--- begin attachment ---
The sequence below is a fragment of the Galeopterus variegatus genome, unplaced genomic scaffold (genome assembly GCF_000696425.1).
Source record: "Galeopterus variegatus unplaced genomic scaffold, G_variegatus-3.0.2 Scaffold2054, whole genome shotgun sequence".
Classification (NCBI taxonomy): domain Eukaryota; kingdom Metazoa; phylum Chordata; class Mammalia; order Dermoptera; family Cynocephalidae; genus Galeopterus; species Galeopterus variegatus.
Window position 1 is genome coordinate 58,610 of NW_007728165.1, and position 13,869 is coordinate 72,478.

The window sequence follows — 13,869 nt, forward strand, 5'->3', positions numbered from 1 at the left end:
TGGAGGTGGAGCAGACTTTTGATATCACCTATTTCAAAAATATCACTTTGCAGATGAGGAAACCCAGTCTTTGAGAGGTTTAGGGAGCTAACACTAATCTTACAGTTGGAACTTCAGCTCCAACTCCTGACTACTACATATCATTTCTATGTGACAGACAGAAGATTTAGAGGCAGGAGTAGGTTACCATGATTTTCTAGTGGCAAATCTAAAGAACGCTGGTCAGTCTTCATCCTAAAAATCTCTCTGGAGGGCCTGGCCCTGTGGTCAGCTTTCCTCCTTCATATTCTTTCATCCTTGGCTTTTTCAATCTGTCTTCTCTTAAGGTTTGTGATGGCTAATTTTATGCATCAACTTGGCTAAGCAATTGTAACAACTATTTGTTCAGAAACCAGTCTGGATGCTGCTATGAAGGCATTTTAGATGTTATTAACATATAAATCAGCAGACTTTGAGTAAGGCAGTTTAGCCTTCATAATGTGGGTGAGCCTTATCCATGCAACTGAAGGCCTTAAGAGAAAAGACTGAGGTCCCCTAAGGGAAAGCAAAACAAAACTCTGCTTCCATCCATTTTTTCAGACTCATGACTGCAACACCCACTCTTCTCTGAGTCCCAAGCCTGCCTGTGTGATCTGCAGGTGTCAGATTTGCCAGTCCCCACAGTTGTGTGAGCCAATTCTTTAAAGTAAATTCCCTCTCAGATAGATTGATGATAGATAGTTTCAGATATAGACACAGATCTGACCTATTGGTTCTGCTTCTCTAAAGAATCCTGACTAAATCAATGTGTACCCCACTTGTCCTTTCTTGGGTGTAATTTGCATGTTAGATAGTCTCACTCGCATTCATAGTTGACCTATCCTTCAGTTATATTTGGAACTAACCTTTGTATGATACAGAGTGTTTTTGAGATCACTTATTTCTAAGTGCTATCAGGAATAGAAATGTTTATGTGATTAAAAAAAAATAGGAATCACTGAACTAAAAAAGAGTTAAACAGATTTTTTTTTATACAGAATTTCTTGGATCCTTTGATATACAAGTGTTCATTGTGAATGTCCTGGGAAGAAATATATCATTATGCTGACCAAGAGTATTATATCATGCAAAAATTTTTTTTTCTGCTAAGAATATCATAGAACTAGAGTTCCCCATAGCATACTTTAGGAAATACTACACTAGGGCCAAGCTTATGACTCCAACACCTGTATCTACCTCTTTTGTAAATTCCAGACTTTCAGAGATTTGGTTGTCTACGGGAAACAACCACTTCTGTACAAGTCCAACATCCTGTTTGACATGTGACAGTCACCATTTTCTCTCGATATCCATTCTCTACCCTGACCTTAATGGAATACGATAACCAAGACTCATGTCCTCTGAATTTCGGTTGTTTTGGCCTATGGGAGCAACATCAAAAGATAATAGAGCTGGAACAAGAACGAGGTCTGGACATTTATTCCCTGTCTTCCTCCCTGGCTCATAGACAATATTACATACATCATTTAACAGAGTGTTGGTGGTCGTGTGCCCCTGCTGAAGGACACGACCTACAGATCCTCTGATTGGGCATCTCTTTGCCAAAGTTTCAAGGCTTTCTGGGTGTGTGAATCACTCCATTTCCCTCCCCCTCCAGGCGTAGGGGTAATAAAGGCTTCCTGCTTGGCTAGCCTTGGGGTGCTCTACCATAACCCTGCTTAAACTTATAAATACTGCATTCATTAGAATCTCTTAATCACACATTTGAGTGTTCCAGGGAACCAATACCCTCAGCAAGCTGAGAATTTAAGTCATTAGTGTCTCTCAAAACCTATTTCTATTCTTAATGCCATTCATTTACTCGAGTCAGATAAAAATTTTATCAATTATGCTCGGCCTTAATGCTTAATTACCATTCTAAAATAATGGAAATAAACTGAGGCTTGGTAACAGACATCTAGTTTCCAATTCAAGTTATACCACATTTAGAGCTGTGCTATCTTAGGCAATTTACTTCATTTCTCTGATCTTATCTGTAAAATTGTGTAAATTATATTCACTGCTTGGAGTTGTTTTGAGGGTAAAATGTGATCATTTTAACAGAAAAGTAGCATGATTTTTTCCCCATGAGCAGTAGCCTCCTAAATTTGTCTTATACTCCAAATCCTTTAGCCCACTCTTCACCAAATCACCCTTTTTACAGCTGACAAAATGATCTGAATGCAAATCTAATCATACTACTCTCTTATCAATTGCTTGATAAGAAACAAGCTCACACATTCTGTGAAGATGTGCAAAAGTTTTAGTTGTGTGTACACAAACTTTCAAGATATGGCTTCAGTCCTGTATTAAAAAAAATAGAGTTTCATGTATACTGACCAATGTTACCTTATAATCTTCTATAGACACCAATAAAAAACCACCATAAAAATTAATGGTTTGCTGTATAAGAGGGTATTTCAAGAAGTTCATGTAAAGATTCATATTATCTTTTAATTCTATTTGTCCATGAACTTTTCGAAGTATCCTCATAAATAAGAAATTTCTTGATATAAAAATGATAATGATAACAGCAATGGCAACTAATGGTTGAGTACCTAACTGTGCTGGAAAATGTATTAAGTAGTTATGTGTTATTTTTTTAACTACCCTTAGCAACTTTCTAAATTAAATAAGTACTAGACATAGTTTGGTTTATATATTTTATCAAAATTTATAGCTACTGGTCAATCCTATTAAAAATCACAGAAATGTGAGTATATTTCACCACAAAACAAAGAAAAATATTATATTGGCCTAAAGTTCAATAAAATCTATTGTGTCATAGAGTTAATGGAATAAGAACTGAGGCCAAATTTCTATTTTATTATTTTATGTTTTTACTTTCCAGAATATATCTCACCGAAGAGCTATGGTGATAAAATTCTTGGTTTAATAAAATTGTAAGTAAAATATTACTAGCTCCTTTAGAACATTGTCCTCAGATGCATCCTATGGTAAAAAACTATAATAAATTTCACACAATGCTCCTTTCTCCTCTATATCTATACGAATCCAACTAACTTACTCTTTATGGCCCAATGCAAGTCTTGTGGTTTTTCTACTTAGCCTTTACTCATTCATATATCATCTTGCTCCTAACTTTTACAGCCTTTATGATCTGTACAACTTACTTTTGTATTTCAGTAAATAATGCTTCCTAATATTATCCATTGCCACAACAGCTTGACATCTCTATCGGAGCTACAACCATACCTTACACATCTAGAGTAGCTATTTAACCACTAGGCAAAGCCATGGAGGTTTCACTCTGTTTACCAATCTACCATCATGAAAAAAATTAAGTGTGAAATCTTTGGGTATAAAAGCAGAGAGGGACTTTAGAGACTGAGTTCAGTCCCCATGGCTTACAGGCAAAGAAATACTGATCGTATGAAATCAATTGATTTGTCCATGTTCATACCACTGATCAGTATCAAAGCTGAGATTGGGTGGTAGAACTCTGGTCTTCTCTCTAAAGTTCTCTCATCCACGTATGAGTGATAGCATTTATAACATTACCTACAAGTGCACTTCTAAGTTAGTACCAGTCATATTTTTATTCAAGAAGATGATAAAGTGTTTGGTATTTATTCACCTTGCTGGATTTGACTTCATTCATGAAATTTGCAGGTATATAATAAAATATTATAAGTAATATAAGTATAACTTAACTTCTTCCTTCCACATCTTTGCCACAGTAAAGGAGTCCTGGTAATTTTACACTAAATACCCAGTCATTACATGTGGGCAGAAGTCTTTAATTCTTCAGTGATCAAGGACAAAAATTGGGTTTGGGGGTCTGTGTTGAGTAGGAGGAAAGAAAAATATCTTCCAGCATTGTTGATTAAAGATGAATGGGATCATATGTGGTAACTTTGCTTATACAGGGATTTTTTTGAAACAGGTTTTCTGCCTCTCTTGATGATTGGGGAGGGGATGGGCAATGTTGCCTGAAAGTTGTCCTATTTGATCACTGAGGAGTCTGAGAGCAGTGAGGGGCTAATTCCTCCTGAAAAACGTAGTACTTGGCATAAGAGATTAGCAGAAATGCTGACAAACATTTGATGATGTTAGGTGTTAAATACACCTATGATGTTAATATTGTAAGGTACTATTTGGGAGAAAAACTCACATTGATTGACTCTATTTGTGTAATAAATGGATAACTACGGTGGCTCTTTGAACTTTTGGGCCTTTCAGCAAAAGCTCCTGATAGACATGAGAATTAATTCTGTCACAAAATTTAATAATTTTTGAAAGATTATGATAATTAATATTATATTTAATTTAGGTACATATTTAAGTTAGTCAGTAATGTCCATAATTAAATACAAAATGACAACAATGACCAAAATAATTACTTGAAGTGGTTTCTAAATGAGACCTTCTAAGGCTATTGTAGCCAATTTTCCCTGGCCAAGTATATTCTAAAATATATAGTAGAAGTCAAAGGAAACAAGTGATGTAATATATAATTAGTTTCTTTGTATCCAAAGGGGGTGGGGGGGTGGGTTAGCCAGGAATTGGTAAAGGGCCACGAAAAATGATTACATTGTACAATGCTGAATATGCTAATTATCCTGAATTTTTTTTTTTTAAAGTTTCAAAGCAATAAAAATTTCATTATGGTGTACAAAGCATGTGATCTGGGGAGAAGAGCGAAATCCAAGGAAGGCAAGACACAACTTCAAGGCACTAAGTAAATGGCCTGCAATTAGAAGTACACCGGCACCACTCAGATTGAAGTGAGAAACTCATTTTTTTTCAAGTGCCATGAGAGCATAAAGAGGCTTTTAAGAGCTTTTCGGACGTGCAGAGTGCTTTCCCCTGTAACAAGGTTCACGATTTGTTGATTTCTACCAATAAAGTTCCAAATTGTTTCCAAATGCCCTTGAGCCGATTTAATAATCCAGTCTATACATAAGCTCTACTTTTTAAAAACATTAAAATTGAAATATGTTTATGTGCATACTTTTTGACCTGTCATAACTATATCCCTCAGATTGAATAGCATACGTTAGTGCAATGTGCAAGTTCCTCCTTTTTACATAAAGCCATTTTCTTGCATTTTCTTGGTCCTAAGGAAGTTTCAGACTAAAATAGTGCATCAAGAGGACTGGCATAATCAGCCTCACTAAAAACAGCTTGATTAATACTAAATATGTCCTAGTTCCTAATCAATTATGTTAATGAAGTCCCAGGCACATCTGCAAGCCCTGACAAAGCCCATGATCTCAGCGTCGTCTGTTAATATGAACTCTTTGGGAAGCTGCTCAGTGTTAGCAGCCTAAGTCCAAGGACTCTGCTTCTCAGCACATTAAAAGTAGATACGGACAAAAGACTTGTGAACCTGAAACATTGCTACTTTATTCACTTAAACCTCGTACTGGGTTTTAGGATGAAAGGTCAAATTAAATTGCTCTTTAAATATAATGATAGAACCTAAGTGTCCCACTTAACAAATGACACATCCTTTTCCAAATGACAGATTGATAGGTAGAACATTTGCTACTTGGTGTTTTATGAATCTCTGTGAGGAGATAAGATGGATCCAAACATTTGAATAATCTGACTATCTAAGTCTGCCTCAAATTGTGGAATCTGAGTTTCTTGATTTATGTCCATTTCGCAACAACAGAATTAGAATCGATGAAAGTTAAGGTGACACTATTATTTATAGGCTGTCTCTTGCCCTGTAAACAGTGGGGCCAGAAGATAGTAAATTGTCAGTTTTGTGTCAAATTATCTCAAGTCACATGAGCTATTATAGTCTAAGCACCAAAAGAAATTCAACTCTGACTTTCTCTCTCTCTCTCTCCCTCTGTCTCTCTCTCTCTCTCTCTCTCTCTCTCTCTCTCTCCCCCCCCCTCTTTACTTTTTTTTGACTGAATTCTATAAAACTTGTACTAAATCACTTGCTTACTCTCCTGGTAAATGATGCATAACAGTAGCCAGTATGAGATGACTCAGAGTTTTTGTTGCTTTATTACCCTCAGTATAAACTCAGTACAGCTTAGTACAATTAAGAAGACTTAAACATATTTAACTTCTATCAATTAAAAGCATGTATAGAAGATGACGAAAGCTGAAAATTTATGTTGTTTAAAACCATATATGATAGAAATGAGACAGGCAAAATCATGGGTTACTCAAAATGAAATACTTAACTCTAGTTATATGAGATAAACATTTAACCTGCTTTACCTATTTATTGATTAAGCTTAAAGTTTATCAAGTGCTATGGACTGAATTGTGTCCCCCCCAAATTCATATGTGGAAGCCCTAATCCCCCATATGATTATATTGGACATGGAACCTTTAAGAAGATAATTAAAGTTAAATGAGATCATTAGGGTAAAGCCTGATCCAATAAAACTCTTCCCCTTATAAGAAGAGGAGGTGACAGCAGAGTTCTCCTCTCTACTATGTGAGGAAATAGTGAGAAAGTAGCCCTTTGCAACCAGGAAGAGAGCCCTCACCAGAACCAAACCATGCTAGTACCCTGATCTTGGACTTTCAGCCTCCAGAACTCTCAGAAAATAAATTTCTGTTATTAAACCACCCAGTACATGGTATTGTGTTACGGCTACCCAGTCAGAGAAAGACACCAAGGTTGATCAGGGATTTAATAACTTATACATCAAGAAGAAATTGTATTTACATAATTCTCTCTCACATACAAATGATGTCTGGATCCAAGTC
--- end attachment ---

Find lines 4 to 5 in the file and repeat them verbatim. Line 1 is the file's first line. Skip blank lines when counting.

Window position 1 is genome coordinate 58,610 of NW_007728165.1, and position 13,869 is coordinate 72,478.

The window sequence follows — 13,869 nt, forward strand, 5'->3', positions numbered from 1 at the left end: